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Herz. 1999 Nov;24(7):558-75.

Coronary microembolization--its role in acute coronary syndromes and interventions.

Author information

1
Department of Cardiology, University Essen, Germany. erbel@uni-essen.de

Abstract

The diagnosis coronary artery disease is classically based on patient's symptoms and morphology, as analyzed by angiography. The importance of risk factors for the development of coronary atherosclerosis and disturbance of coronary vasomotion is clearly established. However, microembolization of the coronary circulation has also to be taken into account. Microembolization may occur as a single or as multiple, repetitive events, and it may induce inflammatory responses. Spontaneous microembolization may occur, when the fibrous cap of an atheroma or fibroatheroma (Stary i.v. and Va) ruptures and the lipid pool with or without additional thrombus formation is washed out of the atheroma into the microcirculation. Such events with progressive thrombus formation are known as cyclic flow variations. Plaque rupture occurs more frequently than previously assumed, i.e. in 9% of patients without known heart disease suffering a traffic accident and in 22% of patients with hypertension and diabetes. Also, in patients dying from sudden death microembolization is frequently found. Patients with stable and unstable angina show not only signs of coronary plaque rupture and thrombus formation, but also microemboli and microinfarcts, the only difference between those with stable and unstable angina being the number of events. Appreciation of microembolization may help to better understand the pathogenesis of ischemic cardiomyopathy, diabetic cardiomyopathy and acute coronary syndromes, in particular in patients with normal coronary angiograms, but plaque rupture detected by intravascular ultrasound. Also, the benefit from glycoprotein IIb/IIIa receptor antagonist is better understood, when not only the prevention of thrombus formation in the epicardial atherosclerotic plaque, but also that of microemboli is taken into account. Microembolization also occurs during PTCA, inducing elevations of troponin T and I and elevations of the ST segment in the EKG. Elevated baseline coronary blood flow velocity, as a potential consequence of reactive hyperemia in myocardium surrounding areas of microembolization, is more frequent in patients with high frequency rotablation than in patients with stenting and in patients with PTCA. The hypothesis of iafrogenic microembolization during coronary interventions is now supported by the use of aspiration and filtration devices, where particles with a size of up to 700 microns have been retrieved. In the experiment, microembolization is characterized by perfusion-contraction mismatch, as the proportionate reduction of flow and function seen with an epicardial stenosis is lost and replaced by contractile dysfunction in the absence of reduced flow. The analysis of the coronary microcirculation, in addition to that of the morphology and function of epicardial coronary arteries, and in particular appreciation of the concept of microembolization will further improve the understanding of the pathophysiology and clinical symptoms of coronary artery disease.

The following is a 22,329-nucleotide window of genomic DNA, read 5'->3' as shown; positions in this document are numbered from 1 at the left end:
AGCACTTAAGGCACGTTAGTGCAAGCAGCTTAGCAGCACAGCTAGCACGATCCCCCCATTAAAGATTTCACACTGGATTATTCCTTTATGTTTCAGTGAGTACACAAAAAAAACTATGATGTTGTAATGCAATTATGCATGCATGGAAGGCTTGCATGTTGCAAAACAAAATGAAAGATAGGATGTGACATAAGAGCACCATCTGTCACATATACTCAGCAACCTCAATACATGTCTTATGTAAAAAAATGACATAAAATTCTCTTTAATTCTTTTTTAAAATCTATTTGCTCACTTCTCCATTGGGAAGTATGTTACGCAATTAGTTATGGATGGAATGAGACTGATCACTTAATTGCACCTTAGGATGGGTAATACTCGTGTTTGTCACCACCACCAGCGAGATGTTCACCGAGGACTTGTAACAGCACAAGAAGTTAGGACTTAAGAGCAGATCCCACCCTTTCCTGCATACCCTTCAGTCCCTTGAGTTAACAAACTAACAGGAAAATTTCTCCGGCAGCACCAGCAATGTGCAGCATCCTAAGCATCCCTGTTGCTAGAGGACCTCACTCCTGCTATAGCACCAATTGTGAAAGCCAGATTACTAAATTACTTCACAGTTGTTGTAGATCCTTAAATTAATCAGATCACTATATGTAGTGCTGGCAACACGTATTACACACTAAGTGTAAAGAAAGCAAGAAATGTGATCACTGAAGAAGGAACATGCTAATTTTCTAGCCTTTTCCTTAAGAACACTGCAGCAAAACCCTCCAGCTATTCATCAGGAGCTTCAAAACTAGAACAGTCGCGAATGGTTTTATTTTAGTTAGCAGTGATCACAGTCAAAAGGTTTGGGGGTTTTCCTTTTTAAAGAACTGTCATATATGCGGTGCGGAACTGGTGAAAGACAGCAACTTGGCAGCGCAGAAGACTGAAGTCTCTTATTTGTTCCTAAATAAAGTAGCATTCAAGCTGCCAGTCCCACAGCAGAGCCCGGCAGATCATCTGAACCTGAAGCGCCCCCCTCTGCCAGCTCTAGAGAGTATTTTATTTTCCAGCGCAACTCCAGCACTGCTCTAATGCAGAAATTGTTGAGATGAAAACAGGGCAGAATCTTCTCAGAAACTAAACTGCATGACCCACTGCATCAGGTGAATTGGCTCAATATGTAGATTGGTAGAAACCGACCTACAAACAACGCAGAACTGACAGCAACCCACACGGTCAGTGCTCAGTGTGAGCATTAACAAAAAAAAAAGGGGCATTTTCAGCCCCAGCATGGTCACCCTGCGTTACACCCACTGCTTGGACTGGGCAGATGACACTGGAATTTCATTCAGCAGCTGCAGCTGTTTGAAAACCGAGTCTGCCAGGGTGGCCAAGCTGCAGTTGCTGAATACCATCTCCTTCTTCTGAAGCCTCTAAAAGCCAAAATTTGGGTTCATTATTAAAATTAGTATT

PMID:
10609163
[Indexed for MEDLINE]

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